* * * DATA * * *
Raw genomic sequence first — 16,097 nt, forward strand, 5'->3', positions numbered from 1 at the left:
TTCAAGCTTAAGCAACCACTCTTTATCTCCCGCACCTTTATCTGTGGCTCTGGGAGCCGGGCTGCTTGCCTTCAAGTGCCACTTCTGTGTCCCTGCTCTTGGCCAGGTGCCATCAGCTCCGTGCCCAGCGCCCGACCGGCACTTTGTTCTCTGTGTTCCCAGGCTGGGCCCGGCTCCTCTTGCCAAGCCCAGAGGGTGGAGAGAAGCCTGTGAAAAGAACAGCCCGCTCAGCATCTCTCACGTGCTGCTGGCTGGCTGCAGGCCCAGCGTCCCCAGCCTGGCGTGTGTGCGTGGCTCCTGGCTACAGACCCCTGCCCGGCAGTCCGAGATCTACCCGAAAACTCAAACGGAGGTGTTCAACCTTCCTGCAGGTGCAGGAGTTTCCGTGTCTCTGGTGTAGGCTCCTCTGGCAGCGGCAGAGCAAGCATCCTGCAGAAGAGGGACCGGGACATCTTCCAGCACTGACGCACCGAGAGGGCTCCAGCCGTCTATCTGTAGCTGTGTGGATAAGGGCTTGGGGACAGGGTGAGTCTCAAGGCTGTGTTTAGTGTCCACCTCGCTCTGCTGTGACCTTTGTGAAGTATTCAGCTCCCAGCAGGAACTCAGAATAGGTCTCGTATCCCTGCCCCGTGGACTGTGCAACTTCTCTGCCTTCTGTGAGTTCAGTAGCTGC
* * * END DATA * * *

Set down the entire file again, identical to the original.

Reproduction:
Raw genomic sequence first — 16,097 nt, forward strand, 5'->3', positions numbered from 1 at the left:
TTCAAGCTTAAGCAACCACTCTTTATCTCCCGCACCTTTATCTGTGGCTCTGGGAGCCGGGCTGCTTGCCTTCAAGTGCCACTTCTGTGTCCCTGCTCTTGGCCAGGTGCCATCAGCTCCGTGCCCAGCGCCCGACCGGCACTTTGTTCTCTGTGTTCCCAGGCTGGGCCCGGCTCCTCTTGCCAAGCCCAGAGGGTGGAGAGAAGCCTGTGAAAAGAACAGCCCGCTCAGCATCTCTCACGTGCTGCTGGCTGGCTGCAGGCCCAGCGTCCCCAGCCTGGCGTGTGTGCGTGGCTCCTGGCTACAGACCCCTGCCCGGCAGTCCGAGATCTACCCGAAAACTCAAACGGAGGTGTTCAACCTTCCTGCAGGTGCAGGAGTTTCCGTGTCTCTGGTGTAGGCTCCTCTGGCAGCGGCAGAGCAAGCATCCTGCAGAAGAGGGACCGGGACATCTTCCAGCACTGACGCACCGAGAGGGCTCCAGCCGTCTATCTGTAGCTGTGTGGATAAGGGCTTGGGGACAGGGTGAGTCTCAAGGCTGTGTTTAGTGTCCACCTCGCTCTGCTGTGACCTTTGTGAAGTATTCAGCTCCCAGCAGGAACTCAGAATAGGTCTCGTATCCCTGCCCCGTGGACTGTGCAACTTCTCTGCCTTCTGTGAGTTCAGTAGCTGC